Once Needham and I met, it was obvious we were of this same eccentric tribe which seems to have been called and gathered by the Tao of rocks during that winter storm. Needham began to create a rock stack monument for me to demonstrate his style, skill, technique, and mastery of the sacred art of rock stacking. He does a silent meditation, followed by shaking off ego body. Needham literally shakes his hands and body to loosen up and be fully receptive to the energy of the rock. He focuses and moves about the rocks picking them up to stack them higher than he stands. The monument he built for me was almost seven feet tall.
As he places a heavy boulder on top of the rocks that are stacked, all the rocks begin shifting under the added weight. Suddenly, there is this fluid dance where all the rocks are shifting, rolling, moving, and adjusting. It looks very snake like as it is fluid in motion. Needham uses his knees, his body, his shoulders and chin to settle the rocks down as he is listening intently for that still point of perfect balance. All at once, all motion stops, the rocks are still, perfectly, sacredly, silently motionless, and still. It is a deafening moment of silence. It only lasts a moment because once that point of perfect stillness is in place, Needham sets about responding to being called by the next rock that will begin the dance all over again. Once the rock stack has become completed by the dozen or so boulders that comprise it, sometimes it wants to be topped by some smaller topping rocks in stark contrast to the immense boulders beneath it. The huge rocks that Needham builds with are probably close to the one hundred pound category. These rocks were massively enormous.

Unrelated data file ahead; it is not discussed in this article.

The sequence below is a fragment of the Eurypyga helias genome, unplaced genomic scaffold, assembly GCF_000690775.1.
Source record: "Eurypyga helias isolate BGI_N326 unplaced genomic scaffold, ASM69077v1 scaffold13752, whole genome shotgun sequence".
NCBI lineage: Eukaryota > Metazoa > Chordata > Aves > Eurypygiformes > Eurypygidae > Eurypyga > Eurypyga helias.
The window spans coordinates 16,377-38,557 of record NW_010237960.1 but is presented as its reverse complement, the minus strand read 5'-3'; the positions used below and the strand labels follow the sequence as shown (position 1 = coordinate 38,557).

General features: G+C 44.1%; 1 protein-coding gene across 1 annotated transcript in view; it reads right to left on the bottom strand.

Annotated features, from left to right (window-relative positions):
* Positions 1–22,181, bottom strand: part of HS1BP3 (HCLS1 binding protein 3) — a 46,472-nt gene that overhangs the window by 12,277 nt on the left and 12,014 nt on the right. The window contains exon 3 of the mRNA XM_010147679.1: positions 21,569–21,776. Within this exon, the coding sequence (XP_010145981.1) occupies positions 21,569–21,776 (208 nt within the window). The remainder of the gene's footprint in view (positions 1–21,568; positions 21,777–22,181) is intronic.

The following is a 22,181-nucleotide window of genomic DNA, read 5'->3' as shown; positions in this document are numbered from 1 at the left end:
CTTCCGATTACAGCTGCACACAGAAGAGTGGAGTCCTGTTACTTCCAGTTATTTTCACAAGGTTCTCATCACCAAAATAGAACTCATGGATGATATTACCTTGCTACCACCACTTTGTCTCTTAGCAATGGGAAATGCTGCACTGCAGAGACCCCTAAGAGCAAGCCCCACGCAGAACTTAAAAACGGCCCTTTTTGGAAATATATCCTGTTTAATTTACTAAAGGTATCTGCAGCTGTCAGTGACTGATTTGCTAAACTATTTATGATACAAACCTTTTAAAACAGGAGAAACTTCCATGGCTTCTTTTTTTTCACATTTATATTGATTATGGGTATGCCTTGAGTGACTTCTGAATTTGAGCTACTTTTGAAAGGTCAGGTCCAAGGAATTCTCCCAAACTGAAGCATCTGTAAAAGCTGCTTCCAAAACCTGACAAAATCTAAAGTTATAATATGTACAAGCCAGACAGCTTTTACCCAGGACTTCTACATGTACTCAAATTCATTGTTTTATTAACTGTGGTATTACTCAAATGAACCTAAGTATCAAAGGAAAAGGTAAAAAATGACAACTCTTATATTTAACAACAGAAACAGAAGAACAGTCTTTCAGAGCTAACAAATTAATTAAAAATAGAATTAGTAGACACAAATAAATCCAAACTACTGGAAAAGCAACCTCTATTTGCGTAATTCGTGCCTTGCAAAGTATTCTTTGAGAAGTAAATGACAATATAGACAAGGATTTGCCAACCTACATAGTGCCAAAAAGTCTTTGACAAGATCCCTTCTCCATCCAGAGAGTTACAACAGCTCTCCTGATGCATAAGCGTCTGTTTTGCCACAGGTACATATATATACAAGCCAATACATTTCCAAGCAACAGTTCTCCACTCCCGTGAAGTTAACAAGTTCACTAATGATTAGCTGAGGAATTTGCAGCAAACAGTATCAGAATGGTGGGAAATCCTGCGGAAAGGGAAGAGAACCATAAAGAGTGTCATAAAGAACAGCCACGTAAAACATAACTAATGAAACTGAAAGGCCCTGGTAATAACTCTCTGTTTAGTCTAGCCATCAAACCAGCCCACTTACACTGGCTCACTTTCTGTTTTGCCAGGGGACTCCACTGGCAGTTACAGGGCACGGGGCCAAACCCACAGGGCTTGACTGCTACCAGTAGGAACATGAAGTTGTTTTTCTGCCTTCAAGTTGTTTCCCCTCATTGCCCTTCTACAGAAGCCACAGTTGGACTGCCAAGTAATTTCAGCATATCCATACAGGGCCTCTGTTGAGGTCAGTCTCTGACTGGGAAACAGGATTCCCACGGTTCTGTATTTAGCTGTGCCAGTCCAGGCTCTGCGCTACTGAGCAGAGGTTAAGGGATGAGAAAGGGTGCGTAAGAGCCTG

Needham explained that there are days when some rocks do not choose to be moved. In a sense they do not choose to cooperate or become part of a certain rock stack, and they become sort of stuck to the earth, unmoveable. The very next day, with another rock stack in formation, the same rock may call to him and be very participatory and eager to be in that rock stack and will indeed participate in being moved. I also have had this experience of the weight of the rocks being variable. It is much more mystical and definite than my personal variations in strength and energy from day to day. The rocks themselves either cooperate or refuse depending upon a wide range of influences and choices.
Needham says the essential attitude in getting the rocks to balance is a matter of faith, of believing (James, 1997). Needham's rock stacks are being shown in several local museums, art galleries, and along several paths around Carmel Village and Monterey. Needham has been inspired by the works of Frank Lloyd Wright, Andy Goldsworthy, and Isamu Noguchi. His first series of rock stacks was entitled "Gravity at Work" (James). When I was interviewing Needham, he said "One of the most important things to remember is that this is all silly." Spoken deeply, authentically, and irreverently sacred, exactly as a true Zen master speaks. Oh the subliminal joys of listening to and hearing such playfully deep wisdom.